Loneliness and social isolation are major determinants of mental wellbeing, especially among older adults. The effectiveness of interventions to address loneliness and social isolation among older adults has been questioned due to the lack of transparency in identifying and recruiting populations at risk. This paper aims to systematically review methods used to identify and recruit older people at risk of loneliness and social isolation into research studies that seek to address loneliness and social isolation.
In total, 751 studies were identified from a structured search of eleven electronic databases combined with hand searching of reference bibliography from identified studies for grey literature. Studies conducted between January 1995 and December 2017 were eligible provided they recruited community living individuals aged 50 and above at risk of social isolation or loneliness into an intervention study.
A total of 22 studies were deemed eligible for inclusion. Findings from these studies showed that the most common strategy for inviting people to participate in intervention studies were public-facing methods including mass media and local newspaper advertisements. The majority of participants identified this way were self-referred, and in many cases self-identified as lonely. In most cases, there was no standardised tool for defining loneliness or social isolation. However, studies that recruited via referral by recognised agencies reported higher rates of eligibility and enrolment. Referrals from primary care were only used in a few studies. Studies that included agency referral either alone or in combination with multiple forms of recruitment showed more promising recruitment rates than those that relied on only public facing methods. Further research is needed to establish the cost-effectiveness of multiple forms of referral.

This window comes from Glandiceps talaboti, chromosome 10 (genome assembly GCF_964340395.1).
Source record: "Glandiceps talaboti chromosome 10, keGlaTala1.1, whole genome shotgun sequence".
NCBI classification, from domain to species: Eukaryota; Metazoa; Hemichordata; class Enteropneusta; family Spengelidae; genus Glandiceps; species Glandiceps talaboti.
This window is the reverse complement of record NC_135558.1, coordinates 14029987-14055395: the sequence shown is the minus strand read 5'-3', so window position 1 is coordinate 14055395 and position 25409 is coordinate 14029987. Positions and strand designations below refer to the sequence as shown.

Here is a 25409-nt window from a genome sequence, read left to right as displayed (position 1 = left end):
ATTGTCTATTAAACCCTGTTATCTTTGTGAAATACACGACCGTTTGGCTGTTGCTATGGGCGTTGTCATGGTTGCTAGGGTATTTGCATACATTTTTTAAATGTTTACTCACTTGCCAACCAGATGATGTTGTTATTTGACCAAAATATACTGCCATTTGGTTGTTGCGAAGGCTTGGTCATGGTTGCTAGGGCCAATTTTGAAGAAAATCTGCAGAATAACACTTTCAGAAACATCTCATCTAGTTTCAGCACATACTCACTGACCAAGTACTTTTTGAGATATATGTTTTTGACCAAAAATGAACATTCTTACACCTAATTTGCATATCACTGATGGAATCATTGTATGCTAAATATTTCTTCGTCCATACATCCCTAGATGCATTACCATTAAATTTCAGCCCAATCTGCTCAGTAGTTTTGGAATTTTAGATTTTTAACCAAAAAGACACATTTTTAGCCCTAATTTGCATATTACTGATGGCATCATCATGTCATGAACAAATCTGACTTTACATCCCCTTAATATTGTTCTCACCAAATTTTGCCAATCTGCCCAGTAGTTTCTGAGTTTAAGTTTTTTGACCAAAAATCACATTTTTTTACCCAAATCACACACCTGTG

Findings from this study demonstrate the need for transparency in writing up the methods used to approach, assess and enrol older adults at risk of becoming socially isolated. None of the intervention studies included in this review justified their recruitment strategies. The ability of researchers to share best practice relies greatly on the transparency of research.